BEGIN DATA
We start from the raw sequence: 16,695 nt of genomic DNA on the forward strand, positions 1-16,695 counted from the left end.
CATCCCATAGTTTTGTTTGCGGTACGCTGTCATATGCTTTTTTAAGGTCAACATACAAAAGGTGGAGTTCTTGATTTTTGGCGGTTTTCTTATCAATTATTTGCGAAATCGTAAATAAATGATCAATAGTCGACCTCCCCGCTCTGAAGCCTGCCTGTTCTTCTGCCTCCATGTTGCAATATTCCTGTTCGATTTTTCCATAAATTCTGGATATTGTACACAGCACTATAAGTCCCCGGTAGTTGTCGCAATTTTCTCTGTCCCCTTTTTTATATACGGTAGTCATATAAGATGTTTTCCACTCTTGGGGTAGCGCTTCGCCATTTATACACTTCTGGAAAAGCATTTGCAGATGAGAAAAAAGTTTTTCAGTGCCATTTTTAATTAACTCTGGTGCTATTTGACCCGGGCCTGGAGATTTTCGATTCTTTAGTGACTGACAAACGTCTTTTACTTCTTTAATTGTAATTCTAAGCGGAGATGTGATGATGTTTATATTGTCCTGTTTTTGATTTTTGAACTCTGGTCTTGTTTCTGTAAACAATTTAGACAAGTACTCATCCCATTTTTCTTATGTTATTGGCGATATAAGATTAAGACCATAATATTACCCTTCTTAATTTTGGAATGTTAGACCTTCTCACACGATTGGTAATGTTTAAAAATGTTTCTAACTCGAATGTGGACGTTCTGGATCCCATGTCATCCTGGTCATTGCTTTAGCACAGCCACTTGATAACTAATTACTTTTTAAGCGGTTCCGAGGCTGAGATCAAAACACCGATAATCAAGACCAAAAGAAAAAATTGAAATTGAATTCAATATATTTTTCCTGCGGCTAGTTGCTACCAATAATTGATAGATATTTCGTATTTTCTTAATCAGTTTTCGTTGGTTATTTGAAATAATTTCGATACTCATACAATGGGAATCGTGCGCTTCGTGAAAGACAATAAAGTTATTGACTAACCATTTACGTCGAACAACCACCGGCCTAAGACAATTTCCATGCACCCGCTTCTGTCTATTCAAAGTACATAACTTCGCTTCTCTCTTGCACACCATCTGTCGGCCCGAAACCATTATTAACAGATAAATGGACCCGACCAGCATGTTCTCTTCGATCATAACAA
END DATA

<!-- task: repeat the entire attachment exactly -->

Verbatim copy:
We start from the raw sequence: 16,695 nt of genomic DNA on the forward strand, positions 1-16,695 counted from the left end.
CATCCCATAGTTTTGTTTGCGGTACGCTGTCATATGCTTTTTTAAGGTCAACATACAAAAGGTGGAGTTCTTGATTTTTGGCGGTTTTCTTATCAATTATTTGCGAAATCGTAAATAAATGATCAATAGTCGACCTCCCCGCTCTGAAGCCTGCCTGTTCTTCTGCCTCCATGTTGCAATATTCCTGTTCGATTTTTCCATAAATTCTGGATATTGTACACAGCACTATAAGTCCCCGGTAGTTGTCGCAATTTTCTCTGTCCCCTTTTTTATATACGGTAGTCATATAAGATGTTTTCCACTCTTGGGGTAGCGCTTCGCCATTTATACACTTCTGGAAAAGCATTTGCAGATGAGAAAAAAGTTTTTCAGTGCCATTTTTAATTAACTCTGGTGCTATTTGACCCGGGCCTGGAGATTTTCGATTCTTTAGTGACTGACAAACGTCTTTTACTTCTTTAATTGTAATTCTAAGCGGAGATGTGATGATGTTTATATTGTCCTGTTTTTGATTTTTGAACTCTGGTCTTGTTTCTGTAAACAATTTAGACAAGTACTCATCCCATTTTTCTTATGTTATTGGCGATATAAGATTAAGACCATAATATTACCCTTCTTAATTTTGGAATGTTAGACCTTCTCACACGATTGGTAATGTTTAAAAATGTTTCTAACTCGAATGTGGACGTTCTGGATCCCATGTCATCCTGGTCATTGCTTTAGCACAGCCACTTGATAACTAATTACTTTTTAAGCGGTTCCGAGGCTGAGATCAAAACACCGATAATCAAGACCAAAAGAAAAAATTGAAATTGAATTCAATATATTTTTCCTGCGGCTAGTTGCTACCAATAATTGATAGATATTTCGTATTTTCTTAATCAGTTTTCGTTGGTTATTTGAAATAATTTCGATACTCATACAATGGGAATCGTGCGCTTCGTGAAAGACAATAAAGTTATTGACTAACCATTTACGTCGAACAACCACCGGCCTAAGACAATTTCCATGCACCCGCTTCTGTCTATTCAAAGTACATAACTTCGCTTCTCTCTTGCACACCATCTGTCGGCCCGAAACCATTATTAACAGATAAATGGACCCGACCAGCATGTTCTCTTCGATCATAACAA